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What is Contempt?

Contempt is the way the court enforces its orders. To be held in contempt means you willfully violated a court order. If that sounds ominous, it should, because the court can impose fines and/or jail time on a party who is found in contempt.

Issues regarding children seem to be the areas where most contempt actions are filed.

If a parent refuses to pay court-ordered child support or reimburse the other parent for medical expenses, that can be contempt. The question becomes, “Was it a willful act by the parent who did not pay, or was it out of their control?” For example, did the parent who failed to pay have the ability to do so but simply refused because they decided to spend their money elsewhere, like on a vacation or a new boat? Or, was the failure to pay beyond the parent’s control because they lost their job?

Even if a parent is not in contempt, the money they owe can be reduced to a judgment (which collects post-judgment interest at 10% and can be enforced with liens, seizure of bank accounts, or other property).

If a parent refuses to provide access to a child for court-ordered visitation, that can be contempt too. But, like the above example, the question becomes whether or not the refusal to turn over the child for visitation was a willful act. Sometimes parents have what they think are good reasons to withhold a child, so they do. If they are wrong, they are held in contempt. Other times, parents do indeed have a good reason to withhold a child, like a serious illness in the house of the person who should be receiving the child, or a new allegation of abuse against a household member of the parent who should be receiving the child.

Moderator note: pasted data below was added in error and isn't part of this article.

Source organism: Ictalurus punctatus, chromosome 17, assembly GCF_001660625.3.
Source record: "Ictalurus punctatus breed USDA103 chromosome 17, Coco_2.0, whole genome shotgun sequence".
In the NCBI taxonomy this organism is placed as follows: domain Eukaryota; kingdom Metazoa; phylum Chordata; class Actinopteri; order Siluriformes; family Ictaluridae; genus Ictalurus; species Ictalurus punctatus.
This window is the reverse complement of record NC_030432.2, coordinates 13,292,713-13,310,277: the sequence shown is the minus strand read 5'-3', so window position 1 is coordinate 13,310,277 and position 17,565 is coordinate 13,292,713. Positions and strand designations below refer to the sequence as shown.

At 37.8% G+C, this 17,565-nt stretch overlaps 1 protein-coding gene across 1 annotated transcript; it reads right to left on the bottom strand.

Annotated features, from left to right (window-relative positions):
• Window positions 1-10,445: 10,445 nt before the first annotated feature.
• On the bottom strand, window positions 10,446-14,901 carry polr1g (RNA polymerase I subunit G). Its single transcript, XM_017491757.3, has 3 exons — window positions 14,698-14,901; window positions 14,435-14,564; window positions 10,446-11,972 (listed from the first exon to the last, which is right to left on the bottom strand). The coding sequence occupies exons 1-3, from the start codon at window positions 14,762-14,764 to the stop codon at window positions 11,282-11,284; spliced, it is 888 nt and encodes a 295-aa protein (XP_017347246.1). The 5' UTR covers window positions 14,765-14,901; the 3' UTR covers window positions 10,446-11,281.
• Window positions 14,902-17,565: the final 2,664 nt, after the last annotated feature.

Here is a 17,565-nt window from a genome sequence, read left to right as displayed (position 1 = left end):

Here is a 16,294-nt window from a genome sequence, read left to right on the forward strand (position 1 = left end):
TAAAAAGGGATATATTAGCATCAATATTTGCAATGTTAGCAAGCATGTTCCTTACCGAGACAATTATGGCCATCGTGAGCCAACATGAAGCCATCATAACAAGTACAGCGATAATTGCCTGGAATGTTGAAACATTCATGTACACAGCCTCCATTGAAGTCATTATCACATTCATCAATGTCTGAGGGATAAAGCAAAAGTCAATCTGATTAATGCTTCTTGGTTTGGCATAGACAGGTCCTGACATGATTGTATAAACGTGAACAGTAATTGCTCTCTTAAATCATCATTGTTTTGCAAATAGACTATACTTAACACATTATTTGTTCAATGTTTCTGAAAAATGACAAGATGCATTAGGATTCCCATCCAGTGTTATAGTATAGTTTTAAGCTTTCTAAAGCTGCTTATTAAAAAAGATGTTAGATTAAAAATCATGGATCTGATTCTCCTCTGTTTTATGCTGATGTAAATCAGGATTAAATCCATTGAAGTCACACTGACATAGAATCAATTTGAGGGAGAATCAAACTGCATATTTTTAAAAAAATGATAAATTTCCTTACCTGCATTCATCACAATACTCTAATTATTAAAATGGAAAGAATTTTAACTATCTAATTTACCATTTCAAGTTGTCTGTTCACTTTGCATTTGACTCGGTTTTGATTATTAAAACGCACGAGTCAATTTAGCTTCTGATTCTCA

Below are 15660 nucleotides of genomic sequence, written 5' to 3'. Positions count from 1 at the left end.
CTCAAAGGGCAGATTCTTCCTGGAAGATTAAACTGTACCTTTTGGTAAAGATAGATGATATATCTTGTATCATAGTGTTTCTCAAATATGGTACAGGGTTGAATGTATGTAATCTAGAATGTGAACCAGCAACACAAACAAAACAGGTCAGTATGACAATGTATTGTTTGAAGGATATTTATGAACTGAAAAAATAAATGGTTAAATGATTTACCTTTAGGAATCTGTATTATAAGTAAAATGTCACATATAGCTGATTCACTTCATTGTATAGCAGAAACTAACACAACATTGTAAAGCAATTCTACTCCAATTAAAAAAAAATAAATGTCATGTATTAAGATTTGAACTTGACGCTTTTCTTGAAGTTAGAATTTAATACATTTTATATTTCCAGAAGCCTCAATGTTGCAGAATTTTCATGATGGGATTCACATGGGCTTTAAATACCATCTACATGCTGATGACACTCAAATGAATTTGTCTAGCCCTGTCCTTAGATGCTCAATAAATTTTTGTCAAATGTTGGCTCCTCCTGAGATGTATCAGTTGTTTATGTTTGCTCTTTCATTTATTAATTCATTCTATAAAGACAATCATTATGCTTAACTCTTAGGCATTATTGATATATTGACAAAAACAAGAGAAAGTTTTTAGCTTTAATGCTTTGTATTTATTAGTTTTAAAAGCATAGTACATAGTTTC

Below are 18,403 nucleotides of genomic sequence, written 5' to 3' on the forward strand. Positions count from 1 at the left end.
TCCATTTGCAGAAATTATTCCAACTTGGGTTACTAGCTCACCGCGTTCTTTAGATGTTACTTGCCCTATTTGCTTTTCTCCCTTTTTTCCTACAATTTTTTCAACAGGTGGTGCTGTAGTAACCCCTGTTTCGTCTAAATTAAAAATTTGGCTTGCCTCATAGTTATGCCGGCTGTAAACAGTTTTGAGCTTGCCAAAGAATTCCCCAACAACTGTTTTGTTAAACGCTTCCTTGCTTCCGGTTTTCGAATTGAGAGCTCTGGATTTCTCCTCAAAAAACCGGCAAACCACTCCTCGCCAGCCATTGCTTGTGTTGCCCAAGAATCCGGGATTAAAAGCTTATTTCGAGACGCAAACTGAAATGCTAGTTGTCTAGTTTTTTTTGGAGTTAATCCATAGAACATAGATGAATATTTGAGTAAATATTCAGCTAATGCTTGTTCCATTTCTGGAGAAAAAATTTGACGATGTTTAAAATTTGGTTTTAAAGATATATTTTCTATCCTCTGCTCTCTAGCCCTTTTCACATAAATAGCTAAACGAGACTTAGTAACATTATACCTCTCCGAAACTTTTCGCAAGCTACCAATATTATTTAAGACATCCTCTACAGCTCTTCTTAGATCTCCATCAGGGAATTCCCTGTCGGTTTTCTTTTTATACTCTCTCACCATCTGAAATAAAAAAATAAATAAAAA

Any contempt action must have what is known as a “purge.” This means that the court has to lay out a path for the person held in contempt to right themselves. If someone owes child support and they are found in contempt, the court must set a purge amount, which means an amount of money they can pay immediately. If someone is found in contempt for withholding a child, the court has to allow them to provide makeup time, or sometimes even produce the child right then to avoid jail time.

Jail is the court’s ultimate way to enforce a court order. But a charge of contempt is not intended to be a punishment, it is supposed to compel compliance. Normally when jail time is ordered, it is when there is either a history of contempt findings and the court decides the only way to compel future compliance is by jail, or because the person being found in contempt has the ability to right the wrong and they simply refuse.

Clearly, contempt is a serious matter and should not be taken lightly. It is an important tool to compel someone to abide by the court order.

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